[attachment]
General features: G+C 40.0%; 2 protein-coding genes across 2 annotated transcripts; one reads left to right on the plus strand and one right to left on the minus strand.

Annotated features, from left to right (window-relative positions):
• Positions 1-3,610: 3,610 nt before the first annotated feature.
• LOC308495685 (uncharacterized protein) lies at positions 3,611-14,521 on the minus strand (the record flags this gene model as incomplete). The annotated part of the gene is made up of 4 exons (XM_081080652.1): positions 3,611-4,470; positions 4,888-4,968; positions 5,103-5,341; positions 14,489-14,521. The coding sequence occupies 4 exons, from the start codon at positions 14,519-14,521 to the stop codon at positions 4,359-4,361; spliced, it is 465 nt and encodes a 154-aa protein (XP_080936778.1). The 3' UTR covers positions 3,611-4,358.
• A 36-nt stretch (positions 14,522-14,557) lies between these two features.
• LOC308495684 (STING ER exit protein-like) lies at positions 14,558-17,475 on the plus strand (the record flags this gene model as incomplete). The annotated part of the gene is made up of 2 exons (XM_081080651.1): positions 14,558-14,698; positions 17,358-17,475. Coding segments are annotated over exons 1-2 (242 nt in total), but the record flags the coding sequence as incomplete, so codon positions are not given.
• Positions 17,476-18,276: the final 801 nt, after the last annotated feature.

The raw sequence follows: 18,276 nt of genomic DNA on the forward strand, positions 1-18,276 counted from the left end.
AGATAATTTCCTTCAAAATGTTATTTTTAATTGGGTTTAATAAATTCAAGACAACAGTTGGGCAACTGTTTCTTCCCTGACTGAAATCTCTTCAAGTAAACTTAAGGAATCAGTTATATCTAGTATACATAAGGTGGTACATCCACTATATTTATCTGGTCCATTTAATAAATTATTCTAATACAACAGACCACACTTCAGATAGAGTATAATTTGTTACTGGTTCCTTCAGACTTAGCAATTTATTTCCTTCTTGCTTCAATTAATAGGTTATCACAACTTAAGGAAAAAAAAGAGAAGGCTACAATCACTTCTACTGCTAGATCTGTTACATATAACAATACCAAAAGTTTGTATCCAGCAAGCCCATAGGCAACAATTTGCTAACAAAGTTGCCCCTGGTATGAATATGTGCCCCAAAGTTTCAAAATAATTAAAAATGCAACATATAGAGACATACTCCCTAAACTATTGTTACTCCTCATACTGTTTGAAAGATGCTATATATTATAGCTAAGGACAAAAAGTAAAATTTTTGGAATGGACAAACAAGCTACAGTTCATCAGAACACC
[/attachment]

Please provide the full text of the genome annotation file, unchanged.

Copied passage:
General features: G+C 40.0%; 2 protein-coding genes across 2 annotated transcripts; one reads left to right on the plus strand and one right to left on the minus strand.

Annotated features, from left to right (window-relative positions):
• Positions 1-3,610: 3,610 nt before the first annotated feature.
• LOC308495685 (uncharacterized protein) lies at positions 3,611-14,521 on the minus strand (the record flags this gene model as incomplete). The annotated part of the gene is made up of 4 exons (XM_081080652.1): positions 3,611-4,470; positions 4,888-4,968; positions 5,103-5,341; positions 14,489-14,521. The coding sequence occupies 4 exons, from the start codon at positions 14,519-14,521 to the stop codon at positions 4,359-4,361; spliced, it is 465 nt and encodes a 154-aa protein (XP_080936778.1). The 3' UTR covers positions 3,611-4,358.
• A 36-nt stretch (positions 14,522-14,557) lies between these two features.
• LOC308495684 (STING ER exit protein-like) lies at positions 14,558-17,475 on the plus strand (the record flags this gene model as incomplete). The annotated part of the gene is made up of 2 exons (XM_081080651.1): positions 14,558-14,698; positions 17,358-17,475. Coding segments are annotated over exons 1-2 (242 nt in total), but the record flags the coding sequence as incomplete, so codon positions are not given.
• Positions 17,476-18,276: the final 801 nt, after the last annotated feature.

The raw sequence follows: 18,276 nt of genomic DNA on the forward strand, positions 1-18,276 counted from the left end.
AGATAATTTCCTTCAAAATGTTATTTTTAATTGGGTTTAATAAATTCAAGACAACAGTTGGGCAACTGTTTCTTCCCTGACTGAAATCTCTTCAAGTAAACTTAAGGAATCAGTTATATCTAGTATACATAAGGTGGTACATCCACTATATTTATCTGGTCCATTTAATAAATTATTCTAATACAACAGACCACACTTCAGATAGAGTATAATTTGTTACTGGTTCCTTCAGACTTAGCAATTTATTTCCTTCTTGCTTCAATTAATAGGTTATCACAACTTAAGGAAAAAAAAGAGAAGGCTACAATCACTTCTACTGCTAGATCTGTTACATATAACAATACCAAAAGTTTGTATCCAGCAAGCCCATAGGCAACAATTTGCTAACAAAGTTGCCCCTGGTATGAATATGTGCCCCAAAGTTTCAAAATAATTAAAAATGCAACATATAGAGACATACTCCCTAAACTATTGTTACTCCTCATACTGTTTGAAAGATGCTATATATTATAGCTAAGGACAAAAAGTAAAATTTTTGGAATGGACAAACAAGCTACAGTTCATCAGAACACC